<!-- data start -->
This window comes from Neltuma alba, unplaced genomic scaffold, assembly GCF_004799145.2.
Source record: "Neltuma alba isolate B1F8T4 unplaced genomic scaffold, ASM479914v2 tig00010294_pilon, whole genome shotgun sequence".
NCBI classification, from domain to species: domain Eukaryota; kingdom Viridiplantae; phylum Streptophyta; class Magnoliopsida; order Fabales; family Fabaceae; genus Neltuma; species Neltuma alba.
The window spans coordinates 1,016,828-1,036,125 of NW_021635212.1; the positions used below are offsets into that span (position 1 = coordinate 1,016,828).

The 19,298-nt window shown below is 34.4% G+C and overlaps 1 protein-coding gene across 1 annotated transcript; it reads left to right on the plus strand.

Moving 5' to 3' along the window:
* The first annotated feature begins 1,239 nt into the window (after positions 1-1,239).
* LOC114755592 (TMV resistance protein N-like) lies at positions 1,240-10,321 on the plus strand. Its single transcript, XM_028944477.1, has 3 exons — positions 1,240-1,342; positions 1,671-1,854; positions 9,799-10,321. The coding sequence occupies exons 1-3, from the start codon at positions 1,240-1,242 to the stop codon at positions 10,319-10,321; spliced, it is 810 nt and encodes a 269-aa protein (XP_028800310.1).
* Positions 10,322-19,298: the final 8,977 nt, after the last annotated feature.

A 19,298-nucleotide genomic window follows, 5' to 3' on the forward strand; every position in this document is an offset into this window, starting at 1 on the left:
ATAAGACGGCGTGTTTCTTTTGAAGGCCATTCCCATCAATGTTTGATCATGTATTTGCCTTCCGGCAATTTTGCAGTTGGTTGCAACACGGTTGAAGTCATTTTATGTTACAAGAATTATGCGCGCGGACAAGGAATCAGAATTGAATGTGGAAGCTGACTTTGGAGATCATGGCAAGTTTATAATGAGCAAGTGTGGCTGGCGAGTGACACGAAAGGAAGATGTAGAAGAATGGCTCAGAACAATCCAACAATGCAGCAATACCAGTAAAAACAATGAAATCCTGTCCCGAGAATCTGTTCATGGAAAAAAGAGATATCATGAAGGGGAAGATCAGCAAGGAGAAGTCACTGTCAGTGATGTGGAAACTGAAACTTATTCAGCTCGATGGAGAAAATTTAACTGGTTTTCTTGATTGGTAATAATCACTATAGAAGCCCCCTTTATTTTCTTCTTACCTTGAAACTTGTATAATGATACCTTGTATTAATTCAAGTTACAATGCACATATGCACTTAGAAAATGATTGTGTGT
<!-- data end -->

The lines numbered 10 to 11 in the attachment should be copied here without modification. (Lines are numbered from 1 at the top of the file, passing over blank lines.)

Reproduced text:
A 19,298-nucleotide genomic window follows, 5' to 3' on the forward strand; every position in this document is an offset into this window, starting at 1 on the left:
ATAAGACGGCGTGTTTCTTTTGAAGGCCATTCCCATCAATGTTTGATCATGTATTTGCCTTCCGGCAATTTTGCAGTTGGTTGCAACACGGTTGAAGTCATTTTATGTTACAAGAATTATGCGCGCGGACAAGGAATCAGAATTGAATGTGGAAGCTGACTTTGGAGATCATGGCAAGTTTATAATGAGCAAGTGTGGCTGGCGAGTGACACGAAAGGAAGATGTAGAAGAATGGCTCAGAACAATCCAACAATGCAGCAATACCAGTAAAAACAATGAAATCCTGTCCCGAGAATCTGTTCATGGAAAAAAGAGATATCATGAAGGGGAAGATCAGCAAGGAGAAGTCACTGTCAGTGATGTGGAAACTGAAACTTATTCAGCTCGATGGAGAAAATTTAACTGGTTTTCTTGATTGGTAATAATCACTATAGAAGCCCCCTTTATTTTCTTCTTACCTTGAAACTTGTATAATGATACCTTGTATTAATTCAAGTTACAATGCACATATGCACTTAGAAAATGATTGTGTGT